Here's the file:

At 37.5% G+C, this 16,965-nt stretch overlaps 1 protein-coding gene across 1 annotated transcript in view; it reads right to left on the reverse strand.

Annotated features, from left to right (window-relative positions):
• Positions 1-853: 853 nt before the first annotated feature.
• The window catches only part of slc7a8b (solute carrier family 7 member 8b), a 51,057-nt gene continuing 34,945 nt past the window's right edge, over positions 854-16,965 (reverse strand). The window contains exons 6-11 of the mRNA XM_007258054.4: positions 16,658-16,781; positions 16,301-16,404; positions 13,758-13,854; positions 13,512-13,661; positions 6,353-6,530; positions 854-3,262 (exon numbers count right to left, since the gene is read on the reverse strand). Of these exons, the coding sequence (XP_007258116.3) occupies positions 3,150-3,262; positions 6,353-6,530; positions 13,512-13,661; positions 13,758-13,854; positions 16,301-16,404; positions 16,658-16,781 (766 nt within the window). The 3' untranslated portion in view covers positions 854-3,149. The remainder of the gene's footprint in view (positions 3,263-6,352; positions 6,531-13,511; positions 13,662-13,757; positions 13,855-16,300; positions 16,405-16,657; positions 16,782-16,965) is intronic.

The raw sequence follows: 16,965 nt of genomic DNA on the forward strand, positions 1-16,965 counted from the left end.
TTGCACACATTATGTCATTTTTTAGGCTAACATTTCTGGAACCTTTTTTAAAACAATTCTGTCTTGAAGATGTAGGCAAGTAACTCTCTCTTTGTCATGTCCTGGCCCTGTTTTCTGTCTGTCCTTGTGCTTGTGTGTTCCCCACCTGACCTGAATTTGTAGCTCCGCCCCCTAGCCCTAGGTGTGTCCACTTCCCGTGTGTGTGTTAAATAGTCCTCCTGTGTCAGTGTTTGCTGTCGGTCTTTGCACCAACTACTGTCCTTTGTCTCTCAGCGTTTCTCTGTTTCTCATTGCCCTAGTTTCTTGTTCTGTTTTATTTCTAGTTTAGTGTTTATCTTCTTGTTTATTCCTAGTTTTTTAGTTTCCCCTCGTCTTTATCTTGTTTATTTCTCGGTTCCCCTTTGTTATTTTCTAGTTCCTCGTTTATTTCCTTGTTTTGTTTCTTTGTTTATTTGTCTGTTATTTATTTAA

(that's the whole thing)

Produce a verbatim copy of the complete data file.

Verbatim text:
At 37.5% G+C, this 16,965-nt stretch overlaps 1 protein-coding gene across 1 annotated transcript in view; it reads right to left on the reverse strand.

Annotated features, from left to right (window-relative positions):
• Positions 1-853: 853 nt before the first annotated feature.
• The window catches only part of slc7a8b (solute carrier family 7 member 8b), a 51,057-nt gene continuing 34,945 nt past the window's right edge, over positions 854-16,965 (reverse strand). The window contains exons 6-11 of the mRNA XM_007258054.4: positions 16,658-16,781; positions 16,301-16,404; positions 13,758-13,854; positions 13,512-13,661; positions 6,353-6,530; positions 854-3,262 (exon numbers count right to left, since the gene is read on the reverse strand). Of these exons, the coding sequence (XP_007258116.3) occupies positions 3,150-3,262; positions 6,353-6,530; positions 13,512-13,661; positions 13,758-13,854; positions 16,301-16,404; positions 16,658-16,781 (766 nt within the window). The 3' untranslated portion in view covers positions 854-3,149. The remainder of the gene's footprint in view (positions 3,263-6,352; positions 6,531-13,511; positions 13,662-13,757; positions 13,855-16,300; positions 16,405-16,657; positions 16,782-16,965) is intronic.

The raw sequence follows: 16,965 nt of genomic DNA on the forward strand, positions 1-16,965 counted from the left end.
TTGCACACATTATGTCATTTTTTAGGCTAACATTTCTGGAACCTTTTTTAAAACAATTCTGTCTTGAAGATGTAGGCAAGTAACTCTCTCTTTGTCATGTCCTGGCCCTGTTTTCTGTCTGTCCTTGTGCTTGTGTGTTCCCCACCTGACCTGAATTTGTAGCTCCGCCCCCTAGCCCTAGGTGTGTCCACTTCCCGTGTGTGTGTTAAATAGTCCTCCTGTGTCAGTGTTTGCTGTCGGTCTTTGCACCAACTACTGTCCTTTGTCTCTCAGCGTTTCTCTGTTTCTCATTGCCCTAGTTTCTTGTTCTGTTTTATTTCTAGTTTAGTGTTTATCTTCTTGTTTATTCCTAGTTTTTTAGTTTCCCCTCGTCTTTATCTTGTTTATTTCTCGGTTCCCCTTTGTTATTTTCTAGTTCCTCGTTTATTTCCTTGTTTTGTTTCTTTGTTTATTTGTCTGTTATTTATTTAA